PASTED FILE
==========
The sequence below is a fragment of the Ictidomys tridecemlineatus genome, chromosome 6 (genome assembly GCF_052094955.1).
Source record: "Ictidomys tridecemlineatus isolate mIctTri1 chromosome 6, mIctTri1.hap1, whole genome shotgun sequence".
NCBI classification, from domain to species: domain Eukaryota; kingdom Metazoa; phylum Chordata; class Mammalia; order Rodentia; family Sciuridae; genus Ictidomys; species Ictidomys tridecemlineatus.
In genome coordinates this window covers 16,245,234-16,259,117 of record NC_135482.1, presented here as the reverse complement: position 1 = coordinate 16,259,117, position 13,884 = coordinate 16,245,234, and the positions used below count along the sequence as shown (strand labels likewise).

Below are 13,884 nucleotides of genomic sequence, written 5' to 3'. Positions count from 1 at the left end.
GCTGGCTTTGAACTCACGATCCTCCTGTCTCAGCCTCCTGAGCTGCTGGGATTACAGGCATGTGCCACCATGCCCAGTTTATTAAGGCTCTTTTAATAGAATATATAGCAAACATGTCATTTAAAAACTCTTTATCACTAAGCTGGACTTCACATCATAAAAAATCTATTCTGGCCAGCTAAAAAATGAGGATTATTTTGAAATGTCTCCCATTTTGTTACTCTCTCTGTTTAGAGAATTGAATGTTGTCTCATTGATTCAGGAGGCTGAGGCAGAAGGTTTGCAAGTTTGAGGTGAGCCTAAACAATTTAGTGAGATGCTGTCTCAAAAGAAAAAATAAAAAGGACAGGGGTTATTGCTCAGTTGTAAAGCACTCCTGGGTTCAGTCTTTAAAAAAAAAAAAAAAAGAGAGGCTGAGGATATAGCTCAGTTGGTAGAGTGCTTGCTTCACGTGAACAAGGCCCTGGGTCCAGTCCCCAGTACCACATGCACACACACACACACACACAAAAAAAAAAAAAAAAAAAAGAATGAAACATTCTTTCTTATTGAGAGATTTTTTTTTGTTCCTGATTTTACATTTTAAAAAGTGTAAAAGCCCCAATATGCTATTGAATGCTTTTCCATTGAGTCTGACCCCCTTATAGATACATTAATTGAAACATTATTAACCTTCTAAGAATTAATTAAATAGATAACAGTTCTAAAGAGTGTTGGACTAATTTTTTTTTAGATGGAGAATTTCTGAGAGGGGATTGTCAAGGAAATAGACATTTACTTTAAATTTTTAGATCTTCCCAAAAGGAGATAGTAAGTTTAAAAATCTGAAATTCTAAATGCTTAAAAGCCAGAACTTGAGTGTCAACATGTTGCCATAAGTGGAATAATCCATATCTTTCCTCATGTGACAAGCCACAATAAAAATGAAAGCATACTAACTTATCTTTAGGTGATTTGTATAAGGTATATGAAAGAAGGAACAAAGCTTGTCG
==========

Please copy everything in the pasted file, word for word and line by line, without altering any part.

The sequence below is a fragment of the Ictidomys tridecemlineatus genome, chromosome 6 (genome assembly GCF_052094955.1).
Source record: "Ictidomys tridecemlineatus isolate mIctTri1 chromosome 6, mIctTri1.hap1, whole genome shotgun sequence".
NCBI classification, from domain to species: domain Eukaryota; kingdom Metazoa; phylum Chordata; class Mammalia; order Rodentia; family Sciuridae; genus Ictidomys; species Ictidomys tridecemlineatus.
In genome coordinates this window covers 16,245,234-16,259,117 of record NC_135482.1, presented here as the reverse complement: position 1 = coordinate 16,259,117, position 13,884 = coordinate 16,245,234, and the positions used below count along the sequence as shown (strand labels likewise).

Below are 13,884 nucleotides of genomic sequence, written 5' to 3'. Positions count from 1 at the left end.
GCTGGCTTTGAACTCACGATCCTCCTGTCTCAGCCTCCTGAGCTGCTGGGATTACAGGCATGTGCCACCATGCCCAGTTTATTAAGGCTCTTTTAATAGAATATATAGCAAACATGTCATTTAAAAACTCTTTATCACTAAGCTGGACTTCACATCATAAAAAATCTATTCTGGCCAGCTAAAAAATGAGGATTATTTTGAAATGTCTCCCATTTTGTTACTCTCTCTGTTTAGAGAATTGAATGTTGTCTCATTGATTCAGGAGGCTGAGGCAGAAGGTTTGCAAGTTTGAGGTGAGCCTAAACAATTTAGTGAGATGCTGTCTCAAAAGAAAAAATAAAAAGGACAGGGGTTATTGCTCAGTTGTAAAGCACTCCTGGGTTCAGTCTTTAAAAAAAAAAAAAAAAGAGAGGCTGAGGATATAGCTCAGTTGGTAGAGTGCTTGCTTCACGTGAACAAGGCCCTGGGTCCAGTCCCCAGTACCACATGCACACACACACACACACACAAAAAAAAAAAAAAAAAAAAGAATGAAACATTCTTTCTTATTGAGAGATTTTTTTTTGTTCCTGATTTTACATTTTAAAAAGTGTAAAAGCCCCAATATGCTATTGAATGCTTTTCCATTGAGTCTGACCCCCTTATAGATACATTAATTGAAACATTATTAACCTTCTAAGAATTAATTAAATAGATAACAGTTCTAAAGAGTGTTGGACTAATTTTTTTTTAGATGGAGAATTTCTGAGAGGGGATTGTCAAGGAAATAGACATTTACTTTAAATTTTTAGATCTTCCCAAAAGGAGATAGTAAGTTTAAAAATCTGAAATTCTAAATGCTTAAAAGCCAGAACTTGAGTGTCAACATGTTGCCATAAGTGGAATAATCCATATCTTTCCTCATGTGACAAGCCACAATAAAAATGAAAGCATACTAACTTATCTTTAGGTGATTTGTATAAGGTATATGAAAGAAGGAACAAAGCTTGTCG